Like any complex long term disease, scleroderma in its various forms can take time to develop and so there will be individuals where some symptoms that may indicate early scleroderma (such as Raynaud's phenomenon) but not enough to make a definite diagnosis (of scleroderma).

Undifferentiated connective tissue disease

Undifferentiated connective tissue disease is a condition that affects the joints and muscles of the body. A disorder is classified as undifferentiated connective tissue disease when it cannot be classified as another type of connective tissue disease, such as scleroderma, rheumatoid arthritis or lupus. Symptoms of undifferentiated connective tissue disease may vary but include constriction of the blood vessels in the hands and feet, especially in response to cold (Raynaud phenomenon), sensitivity to light, joint pain (arthralgia), muscle weakness, and dryness in the eyes and mouth. Diagnosis of undifferentiated connective tissue disease can be obtained through blood tests and imaging (CT scan) of the chest. Treatment can include non-steroidal anti-inflammatory drugs (NSAIDs) and avoiding exposure to extreme temperatures.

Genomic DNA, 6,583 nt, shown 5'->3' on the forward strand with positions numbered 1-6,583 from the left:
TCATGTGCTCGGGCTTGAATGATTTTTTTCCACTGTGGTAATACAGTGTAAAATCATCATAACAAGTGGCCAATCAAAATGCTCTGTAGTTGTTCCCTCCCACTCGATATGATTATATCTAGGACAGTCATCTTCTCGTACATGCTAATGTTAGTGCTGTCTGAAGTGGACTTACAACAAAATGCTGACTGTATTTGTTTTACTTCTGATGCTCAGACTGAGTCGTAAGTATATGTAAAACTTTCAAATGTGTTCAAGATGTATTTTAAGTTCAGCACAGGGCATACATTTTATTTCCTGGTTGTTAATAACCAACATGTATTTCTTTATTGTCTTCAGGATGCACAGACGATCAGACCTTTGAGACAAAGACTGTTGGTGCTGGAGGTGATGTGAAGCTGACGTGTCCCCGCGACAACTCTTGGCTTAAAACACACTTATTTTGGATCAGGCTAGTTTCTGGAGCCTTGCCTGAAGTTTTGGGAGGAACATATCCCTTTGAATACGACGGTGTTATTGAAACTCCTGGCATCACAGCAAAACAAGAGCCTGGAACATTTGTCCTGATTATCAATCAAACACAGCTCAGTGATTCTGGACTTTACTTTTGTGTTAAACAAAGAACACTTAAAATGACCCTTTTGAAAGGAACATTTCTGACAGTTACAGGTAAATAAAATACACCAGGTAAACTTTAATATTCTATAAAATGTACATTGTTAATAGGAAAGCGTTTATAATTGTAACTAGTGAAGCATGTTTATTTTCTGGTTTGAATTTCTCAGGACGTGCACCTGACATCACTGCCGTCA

Autoimmune disease

An autoimmune disease can be an undifferentiated connective tissue disease. An autoimmune disease is where the system of the body that is responsible for protection from infection (immune system) is attacking the body itself. The cause of most autoimmune diseases is unknown, but is thought to include both environmental and genetic factors.

Mixed connective tissue disease

Mixed connective tissue disease has signs and symptoms of a combination of disorders — primarily lupus, scleroderma and polymyositis. For this reason, mixed connective tissue disease is sometimes referred to as an overlap disease.

In mixed connective tissue disease, the symptoms of the separate diseases usually don't appear all at once. Instead, they tend to occur in sequence over a number of years, which can make diagnosis more complicated.

Early signs and symptoms often involve the hands. Fingers might swell like sausages, and the fingertips become white and numb. In later stages, some organs — such as the lungs, heart and kidneys — may be affected.

There's no cure for mixed connective tissue disease.

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